Sriram Veera is a staff writer at Cricinfo
BAN v NZ (1)
ENG v IRE (1)
Gulf T20I (1)
IND v AUS (1)
Marsh Cup (1)
Malaysia Tri (1)
Asian Games (W) (2)
Championship (W) (1)
Sarabjit Singh starred in a last-over thriller to power the Chandigarh Lions to victory. It was a strange match, though. It was decided in the last over but it needn't have to come to that. The Mumbai Champs ambled leisurely to 135 and Chandigarh threatened to throw away the game to Nathan Astle's gentle medium-pace before the aggressive Sarabjit guided them home through the tense final overs.
They needed eight runs from the last over bowled by Ranjit Khirid. Daryl Tuffey took a single off the first, Sarabjit missed the second, Khirid hurled the next one wide before Sarabjit settled the issue with a savage hit over wide midwicket. Sarabjit had earlier done the repair job along with Andrew Hall, who fell in the penultimate over after a quick 56-run partnership.
They joined hands at 70 for 6 and consolidated initially with singles and twos. And unlike the rest, they had a plan. Hall rotated the strike while Sarabjit attacked. With 49 needed in 34 balls, Sarabjit slammed Johan van der Wath for a four and a six to the on side before picking two boundaries off Khirid in the next over. The required rate dipped to manageable levels and Sarabjit got it to almost run-a-ball with a big six over cover in the 18th over. But Michael Kasprowicz pumped up the pressure in the next as two wickets fell. Hall missed a drive and tried to steal a single but was caught short of the crease by the alert keeper. Amit Uniyal was the next to go, undone by a slower one.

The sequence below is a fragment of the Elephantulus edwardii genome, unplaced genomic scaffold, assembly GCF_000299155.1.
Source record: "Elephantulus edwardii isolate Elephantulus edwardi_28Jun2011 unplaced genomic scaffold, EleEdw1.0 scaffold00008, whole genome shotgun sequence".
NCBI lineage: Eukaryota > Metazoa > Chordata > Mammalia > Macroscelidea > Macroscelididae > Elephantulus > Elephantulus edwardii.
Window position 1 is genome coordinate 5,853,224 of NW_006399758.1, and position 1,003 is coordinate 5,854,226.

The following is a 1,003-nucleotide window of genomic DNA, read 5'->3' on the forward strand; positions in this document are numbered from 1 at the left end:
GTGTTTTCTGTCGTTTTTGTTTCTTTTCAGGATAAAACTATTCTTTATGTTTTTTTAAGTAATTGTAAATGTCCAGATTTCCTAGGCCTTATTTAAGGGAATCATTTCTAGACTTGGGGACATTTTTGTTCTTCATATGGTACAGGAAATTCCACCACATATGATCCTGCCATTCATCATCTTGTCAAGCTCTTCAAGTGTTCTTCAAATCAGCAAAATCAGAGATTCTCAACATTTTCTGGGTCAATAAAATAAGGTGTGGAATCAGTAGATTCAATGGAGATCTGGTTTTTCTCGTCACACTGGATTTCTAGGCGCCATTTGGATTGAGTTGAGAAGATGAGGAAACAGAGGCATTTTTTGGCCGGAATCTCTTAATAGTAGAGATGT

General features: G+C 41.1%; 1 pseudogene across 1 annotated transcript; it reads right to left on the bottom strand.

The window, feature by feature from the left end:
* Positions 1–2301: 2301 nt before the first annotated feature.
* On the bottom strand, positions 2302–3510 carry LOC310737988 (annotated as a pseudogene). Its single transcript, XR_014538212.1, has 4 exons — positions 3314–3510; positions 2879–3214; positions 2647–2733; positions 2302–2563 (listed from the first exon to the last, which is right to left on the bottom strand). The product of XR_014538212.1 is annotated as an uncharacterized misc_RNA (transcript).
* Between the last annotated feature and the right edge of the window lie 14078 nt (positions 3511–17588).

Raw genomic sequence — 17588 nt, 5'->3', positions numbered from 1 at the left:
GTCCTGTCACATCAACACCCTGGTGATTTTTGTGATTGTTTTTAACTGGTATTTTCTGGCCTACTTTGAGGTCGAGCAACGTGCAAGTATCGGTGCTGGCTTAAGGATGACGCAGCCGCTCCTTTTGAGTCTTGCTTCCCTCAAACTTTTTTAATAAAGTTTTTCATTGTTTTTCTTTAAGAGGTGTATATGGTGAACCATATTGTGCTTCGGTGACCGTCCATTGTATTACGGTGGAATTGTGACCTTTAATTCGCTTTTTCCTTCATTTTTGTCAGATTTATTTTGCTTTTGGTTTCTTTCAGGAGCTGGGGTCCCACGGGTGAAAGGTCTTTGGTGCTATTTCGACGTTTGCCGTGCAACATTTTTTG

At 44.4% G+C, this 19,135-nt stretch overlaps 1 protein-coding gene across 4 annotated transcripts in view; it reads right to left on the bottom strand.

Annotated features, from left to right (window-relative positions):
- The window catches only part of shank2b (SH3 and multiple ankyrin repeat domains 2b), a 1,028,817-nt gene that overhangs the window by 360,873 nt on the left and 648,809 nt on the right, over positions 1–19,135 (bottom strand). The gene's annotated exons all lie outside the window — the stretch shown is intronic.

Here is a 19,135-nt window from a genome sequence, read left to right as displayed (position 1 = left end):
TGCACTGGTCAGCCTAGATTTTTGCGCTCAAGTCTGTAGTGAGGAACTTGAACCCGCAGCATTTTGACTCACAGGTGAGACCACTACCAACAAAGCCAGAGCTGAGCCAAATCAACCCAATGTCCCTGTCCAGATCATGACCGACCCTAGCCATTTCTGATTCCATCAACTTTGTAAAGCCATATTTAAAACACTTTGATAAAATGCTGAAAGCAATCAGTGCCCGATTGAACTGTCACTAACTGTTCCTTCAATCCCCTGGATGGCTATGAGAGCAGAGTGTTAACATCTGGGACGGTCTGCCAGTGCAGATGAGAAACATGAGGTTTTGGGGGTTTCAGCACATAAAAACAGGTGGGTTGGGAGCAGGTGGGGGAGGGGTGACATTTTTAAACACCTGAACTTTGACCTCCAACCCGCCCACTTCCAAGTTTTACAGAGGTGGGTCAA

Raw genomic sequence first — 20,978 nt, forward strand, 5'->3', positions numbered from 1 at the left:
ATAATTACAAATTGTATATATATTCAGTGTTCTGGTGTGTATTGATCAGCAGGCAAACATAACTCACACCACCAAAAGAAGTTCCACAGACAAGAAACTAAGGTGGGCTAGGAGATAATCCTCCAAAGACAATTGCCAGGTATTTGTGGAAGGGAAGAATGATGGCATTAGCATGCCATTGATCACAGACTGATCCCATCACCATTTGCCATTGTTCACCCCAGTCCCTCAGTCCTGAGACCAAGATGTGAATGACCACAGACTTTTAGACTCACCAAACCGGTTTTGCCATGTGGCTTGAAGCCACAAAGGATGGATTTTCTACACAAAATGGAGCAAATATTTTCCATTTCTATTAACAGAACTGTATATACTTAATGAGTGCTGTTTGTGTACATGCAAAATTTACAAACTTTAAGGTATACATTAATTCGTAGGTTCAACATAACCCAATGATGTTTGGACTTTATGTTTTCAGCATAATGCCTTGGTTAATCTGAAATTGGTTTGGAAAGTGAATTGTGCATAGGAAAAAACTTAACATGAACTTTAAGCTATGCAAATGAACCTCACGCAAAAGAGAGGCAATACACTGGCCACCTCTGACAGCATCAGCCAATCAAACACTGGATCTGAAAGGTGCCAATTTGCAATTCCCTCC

However, for the most part, Sarabjit and Hall had batted with common sense, a rare commodity in today's game. Matthew Elliott got the chase up and running with some typically gorgeous cover drives and feisty pulls but Chandigarh contrived to lose wickets at other end. Even the experienced Dinesh Mongia lost the plot, lofting Astle straight to long-off. Elliott too joined the suicide party, holing out to deep point, leaving Chandigarh struggling at 54 for 4. Chris Cairns too was guilty of doing the same: He hit Astle for a six and a four but fell trying to go for another big one in the same over.
But fortunately for Chandigarh, Mumbai were worse. Chandigarh's bowling wasn't especially threatening but Mumbai meandered along at a leisurely pace. They too kept losing wickets regularly to ordinary deliveries: Astle chipped straight to cover, Raviraj Patil flicked to midwicket, Hasan Raza didn't offer a shot to a straight delivery, and the list goes on. Only Kiran Powar offered some resistance. He pushed the spinners around for singles and got a few boundaries when the seamers erred in line and length. But no one took the attack by the scruff of the neck, which was highlighted by the fact that Cairns employed eight overs of gentle spin from TP Singh and Dinesh Mongia. All in all, it was an odd night of cricket.